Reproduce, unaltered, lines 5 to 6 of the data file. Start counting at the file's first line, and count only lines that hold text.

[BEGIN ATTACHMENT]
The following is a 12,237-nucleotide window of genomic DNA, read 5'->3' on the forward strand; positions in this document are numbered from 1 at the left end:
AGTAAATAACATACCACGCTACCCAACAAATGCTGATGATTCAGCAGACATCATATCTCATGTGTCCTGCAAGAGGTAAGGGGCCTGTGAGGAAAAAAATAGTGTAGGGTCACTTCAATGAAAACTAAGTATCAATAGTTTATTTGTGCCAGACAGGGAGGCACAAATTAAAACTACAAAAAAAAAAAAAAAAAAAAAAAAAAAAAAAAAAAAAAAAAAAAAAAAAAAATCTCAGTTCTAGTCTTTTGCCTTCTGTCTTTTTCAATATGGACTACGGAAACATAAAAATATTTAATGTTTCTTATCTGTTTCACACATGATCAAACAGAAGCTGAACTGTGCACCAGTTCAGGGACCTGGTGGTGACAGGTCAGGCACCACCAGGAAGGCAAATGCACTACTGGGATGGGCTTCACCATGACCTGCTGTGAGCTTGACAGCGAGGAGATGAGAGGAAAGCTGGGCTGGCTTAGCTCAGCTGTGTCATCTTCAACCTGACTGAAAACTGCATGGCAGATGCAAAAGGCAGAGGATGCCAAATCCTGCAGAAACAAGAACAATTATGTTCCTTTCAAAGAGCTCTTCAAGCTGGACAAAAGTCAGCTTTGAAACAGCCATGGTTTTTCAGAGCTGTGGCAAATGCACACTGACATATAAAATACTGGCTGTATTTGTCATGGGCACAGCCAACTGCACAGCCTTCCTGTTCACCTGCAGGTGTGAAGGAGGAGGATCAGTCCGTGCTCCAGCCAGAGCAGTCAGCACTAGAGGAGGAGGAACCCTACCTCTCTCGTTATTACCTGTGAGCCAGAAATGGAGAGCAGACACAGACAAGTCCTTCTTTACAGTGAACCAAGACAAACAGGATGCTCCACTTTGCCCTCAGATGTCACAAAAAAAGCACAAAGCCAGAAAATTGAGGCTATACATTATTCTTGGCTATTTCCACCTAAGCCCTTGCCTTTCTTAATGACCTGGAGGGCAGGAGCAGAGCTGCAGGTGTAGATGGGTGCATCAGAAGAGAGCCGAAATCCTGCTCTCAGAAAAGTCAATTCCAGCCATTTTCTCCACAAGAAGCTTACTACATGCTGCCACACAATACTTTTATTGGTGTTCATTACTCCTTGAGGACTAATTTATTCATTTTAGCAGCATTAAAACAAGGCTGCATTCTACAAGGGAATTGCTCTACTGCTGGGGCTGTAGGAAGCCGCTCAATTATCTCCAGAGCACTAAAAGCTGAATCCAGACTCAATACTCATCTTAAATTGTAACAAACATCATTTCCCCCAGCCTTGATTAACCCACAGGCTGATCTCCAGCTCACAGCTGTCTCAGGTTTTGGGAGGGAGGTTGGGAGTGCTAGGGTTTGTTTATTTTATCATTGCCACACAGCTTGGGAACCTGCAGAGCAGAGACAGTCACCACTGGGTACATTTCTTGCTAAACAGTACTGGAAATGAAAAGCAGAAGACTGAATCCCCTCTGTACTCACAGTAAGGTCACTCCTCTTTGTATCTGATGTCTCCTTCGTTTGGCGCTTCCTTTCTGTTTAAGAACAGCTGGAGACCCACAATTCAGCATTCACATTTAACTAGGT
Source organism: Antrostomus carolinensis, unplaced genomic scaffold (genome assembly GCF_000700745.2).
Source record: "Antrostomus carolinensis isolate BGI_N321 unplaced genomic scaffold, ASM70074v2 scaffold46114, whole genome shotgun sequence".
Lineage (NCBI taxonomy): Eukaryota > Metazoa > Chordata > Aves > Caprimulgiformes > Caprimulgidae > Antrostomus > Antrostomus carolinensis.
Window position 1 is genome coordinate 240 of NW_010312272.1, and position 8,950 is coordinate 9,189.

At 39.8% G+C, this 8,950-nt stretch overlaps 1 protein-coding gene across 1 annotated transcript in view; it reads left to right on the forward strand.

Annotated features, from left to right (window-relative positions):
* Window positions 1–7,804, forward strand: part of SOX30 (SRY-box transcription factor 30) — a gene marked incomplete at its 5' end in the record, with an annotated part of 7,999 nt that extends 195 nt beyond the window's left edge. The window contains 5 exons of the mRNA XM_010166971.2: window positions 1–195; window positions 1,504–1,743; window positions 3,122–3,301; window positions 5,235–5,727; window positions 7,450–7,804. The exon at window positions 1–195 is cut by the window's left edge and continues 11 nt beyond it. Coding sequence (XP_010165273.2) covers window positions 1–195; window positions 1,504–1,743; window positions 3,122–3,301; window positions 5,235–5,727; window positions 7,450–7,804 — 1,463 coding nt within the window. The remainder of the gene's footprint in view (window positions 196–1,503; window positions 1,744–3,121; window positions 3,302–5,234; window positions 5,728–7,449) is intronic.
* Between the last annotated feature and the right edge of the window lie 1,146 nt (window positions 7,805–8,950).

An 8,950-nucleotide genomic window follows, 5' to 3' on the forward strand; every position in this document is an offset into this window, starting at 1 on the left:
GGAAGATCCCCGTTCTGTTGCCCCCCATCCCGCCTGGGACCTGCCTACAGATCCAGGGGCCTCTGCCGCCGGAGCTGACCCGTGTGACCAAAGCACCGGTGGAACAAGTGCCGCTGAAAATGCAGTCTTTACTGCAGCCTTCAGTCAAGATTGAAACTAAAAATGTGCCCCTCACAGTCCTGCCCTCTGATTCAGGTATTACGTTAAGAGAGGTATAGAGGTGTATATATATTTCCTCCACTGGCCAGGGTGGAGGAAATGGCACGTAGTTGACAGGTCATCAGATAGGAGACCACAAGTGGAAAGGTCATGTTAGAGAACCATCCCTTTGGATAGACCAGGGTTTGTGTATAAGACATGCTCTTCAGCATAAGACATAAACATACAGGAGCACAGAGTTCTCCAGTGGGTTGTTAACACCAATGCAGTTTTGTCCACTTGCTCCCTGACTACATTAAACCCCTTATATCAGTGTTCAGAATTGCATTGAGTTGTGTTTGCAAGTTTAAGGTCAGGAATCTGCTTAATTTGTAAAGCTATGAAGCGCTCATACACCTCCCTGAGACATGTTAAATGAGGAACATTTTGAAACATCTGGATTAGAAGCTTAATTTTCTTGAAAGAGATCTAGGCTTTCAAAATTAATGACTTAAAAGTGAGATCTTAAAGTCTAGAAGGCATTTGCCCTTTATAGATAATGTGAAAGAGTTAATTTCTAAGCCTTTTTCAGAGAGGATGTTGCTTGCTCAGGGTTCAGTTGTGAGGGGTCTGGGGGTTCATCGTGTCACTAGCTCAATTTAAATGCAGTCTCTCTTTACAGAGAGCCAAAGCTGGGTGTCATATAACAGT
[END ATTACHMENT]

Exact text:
Lineage (NCBI taxonomy): Eukaryota > Metazoa > Chordata > Aves > Caprimulgiformes > Caprimulgidae > Antrostomus > Antrostomus carolinensis.
Window position 1 is genome coordinate 240 of NW_010312272.1, and position 8,950 is coordinate 9,189.